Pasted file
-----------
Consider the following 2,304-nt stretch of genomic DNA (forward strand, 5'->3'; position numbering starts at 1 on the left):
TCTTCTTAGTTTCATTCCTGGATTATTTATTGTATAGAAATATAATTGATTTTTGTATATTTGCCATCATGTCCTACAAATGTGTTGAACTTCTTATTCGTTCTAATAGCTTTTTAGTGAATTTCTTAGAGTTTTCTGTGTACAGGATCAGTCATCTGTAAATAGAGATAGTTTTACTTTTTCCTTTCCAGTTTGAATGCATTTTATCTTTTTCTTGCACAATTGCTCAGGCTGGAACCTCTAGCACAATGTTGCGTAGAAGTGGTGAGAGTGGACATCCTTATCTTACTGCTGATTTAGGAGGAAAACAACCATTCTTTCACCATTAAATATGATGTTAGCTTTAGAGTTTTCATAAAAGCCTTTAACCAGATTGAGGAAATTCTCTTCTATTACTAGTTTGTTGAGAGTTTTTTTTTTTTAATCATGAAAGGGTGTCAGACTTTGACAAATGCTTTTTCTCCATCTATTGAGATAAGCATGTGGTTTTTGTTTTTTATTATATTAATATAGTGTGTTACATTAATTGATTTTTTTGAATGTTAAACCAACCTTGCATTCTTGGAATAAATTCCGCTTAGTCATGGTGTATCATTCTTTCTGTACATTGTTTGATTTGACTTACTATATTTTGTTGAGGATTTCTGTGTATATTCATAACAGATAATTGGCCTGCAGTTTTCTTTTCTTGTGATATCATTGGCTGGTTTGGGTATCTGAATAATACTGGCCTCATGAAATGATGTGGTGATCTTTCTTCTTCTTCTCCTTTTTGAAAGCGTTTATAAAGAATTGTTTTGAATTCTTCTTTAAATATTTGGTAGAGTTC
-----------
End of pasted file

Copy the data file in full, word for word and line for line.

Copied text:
Consider the following 2,304-nt stretch of genomic DNA (forward strand, 5'->3'; position numbering starts at 1 on the left):
TCTTCTTAGTTTCATTCCTGGATTATTTATTGTATAGAAATATAATTGATTTTTGTATATTTGCCATCATGTCCTACAAATGTGTTGAACTTCTTATTCGTTCTAATAGCTTTTTAGTGAATTTCTTAGAGTTTTCTGTGTACAGGATCAGTCATCTGTAAATAGAGATAGTTTTACTTTTTCCTTTCCAGTTTGAATGCATTTTATCTTTTTCTTGCACAATTGCTCAGGCTGGAACCTCTAGCACAATGTTGCGTAGAAGTGGTGAGAGTGGACATCCTTATCTTACTGCTGATTTAGGAGGAAAACAACCATTCTTTCACCATTAAATATGATGTTAGCTTTAGAGTTTTCATAAAAGCCTTTAACCAGATTGAGGAAATTCTCTTCTATTACTAGTTTGTTGAGAGTTTTTTTTTTTTAATCATGAAAGGGTGTCAGACTTTGACAAATGCTTTTTCTCCATCTATTGAGATAAGCATGTGGTTTTTGTTTTTTATTATATTAATATAGTGTGTTACATTAATTGATTTTTTTGAATGTTAAACCAACCTTGCATTCTTGGAATAAATTCCGCTTAGTCATGGTGTATCATTCTTTCTGTACATTGTTTGATTTGACTTACTATATTTTGTTGAGGATTTCTGTGTATATTCATAACAGATAATTGGCCTGCAGTTTTCTTTTCTTGTGATATCATTGGCTGGTTTGGGTATCTGAATAATACTGGCCTCATGAAATGATGTGGTGATCTTTCTTCTTCTTCTCCTTTTTGAAAGCGTTTATAAAGAATTGTTTTGAATTCTTCTTTAAATATTTGGTAGAGTTC